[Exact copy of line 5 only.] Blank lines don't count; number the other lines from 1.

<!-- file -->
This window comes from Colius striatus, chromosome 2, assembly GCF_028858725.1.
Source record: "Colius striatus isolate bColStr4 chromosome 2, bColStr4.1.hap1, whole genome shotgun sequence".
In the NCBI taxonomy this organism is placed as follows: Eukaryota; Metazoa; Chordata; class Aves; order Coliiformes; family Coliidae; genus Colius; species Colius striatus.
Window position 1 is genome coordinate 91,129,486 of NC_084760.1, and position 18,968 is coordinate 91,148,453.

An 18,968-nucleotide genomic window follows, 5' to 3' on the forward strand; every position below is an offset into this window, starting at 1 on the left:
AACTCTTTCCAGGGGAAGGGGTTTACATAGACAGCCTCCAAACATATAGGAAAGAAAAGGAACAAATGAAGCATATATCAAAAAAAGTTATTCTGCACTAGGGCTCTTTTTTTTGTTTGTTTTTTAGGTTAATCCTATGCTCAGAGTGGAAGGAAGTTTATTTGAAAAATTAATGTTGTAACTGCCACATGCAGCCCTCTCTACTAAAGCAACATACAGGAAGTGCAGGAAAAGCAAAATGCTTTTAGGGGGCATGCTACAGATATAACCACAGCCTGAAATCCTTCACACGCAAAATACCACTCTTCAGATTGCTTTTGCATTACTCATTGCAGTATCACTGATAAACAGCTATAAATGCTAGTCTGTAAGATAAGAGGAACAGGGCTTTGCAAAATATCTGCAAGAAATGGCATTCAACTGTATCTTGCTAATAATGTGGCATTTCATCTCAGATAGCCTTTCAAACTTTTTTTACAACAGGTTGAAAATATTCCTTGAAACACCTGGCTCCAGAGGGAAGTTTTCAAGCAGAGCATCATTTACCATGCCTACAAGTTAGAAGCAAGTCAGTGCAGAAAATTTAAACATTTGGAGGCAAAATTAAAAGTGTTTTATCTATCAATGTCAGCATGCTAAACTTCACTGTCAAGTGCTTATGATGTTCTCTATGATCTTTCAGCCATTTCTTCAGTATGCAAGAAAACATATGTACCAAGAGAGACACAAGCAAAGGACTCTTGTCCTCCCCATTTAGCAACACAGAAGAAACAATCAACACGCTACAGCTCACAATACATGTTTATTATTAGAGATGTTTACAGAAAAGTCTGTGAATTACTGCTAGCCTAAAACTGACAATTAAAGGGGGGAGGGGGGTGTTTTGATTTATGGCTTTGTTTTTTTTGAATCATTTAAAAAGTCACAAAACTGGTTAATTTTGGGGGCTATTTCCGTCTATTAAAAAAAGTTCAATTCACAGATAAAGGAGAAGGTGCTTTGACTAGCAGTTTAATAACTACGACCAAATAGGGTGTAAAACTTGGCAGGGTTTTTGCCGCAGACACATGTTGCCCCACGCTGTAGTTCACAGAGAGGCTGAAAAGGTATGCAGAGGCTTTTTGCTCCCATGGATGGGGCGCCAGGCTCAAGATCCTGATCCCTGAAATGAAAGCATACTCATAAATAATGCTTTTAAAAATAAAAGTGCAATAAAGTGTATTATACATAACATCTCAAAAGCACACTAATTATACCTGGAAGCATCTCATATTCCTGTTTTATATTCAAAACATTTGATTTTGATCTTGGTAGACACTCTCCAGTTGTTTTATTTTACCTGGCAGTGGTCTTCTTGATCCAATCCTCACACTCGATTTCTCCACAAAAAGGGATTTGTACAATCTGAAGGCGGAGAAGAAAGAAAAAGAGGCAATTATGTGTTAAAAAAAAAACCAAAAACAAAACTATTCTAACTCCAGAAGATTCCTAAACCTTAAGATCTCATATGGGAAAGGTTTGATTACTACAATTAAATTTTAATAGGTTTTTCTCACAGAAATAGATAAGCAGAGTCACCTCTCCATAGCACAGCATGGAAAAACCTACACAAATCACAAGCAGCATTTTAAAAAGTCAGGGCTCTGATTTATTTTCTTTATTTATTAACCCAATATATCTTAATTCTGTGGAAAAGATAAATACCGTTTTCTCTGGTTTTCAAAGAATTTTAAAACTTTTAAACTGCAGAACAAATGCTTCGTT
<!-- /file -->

An 18,968-nucleotide genomic window follows, 5' to 3' on the forward strand; every position below is an offset into this window, starting at 1 on the left: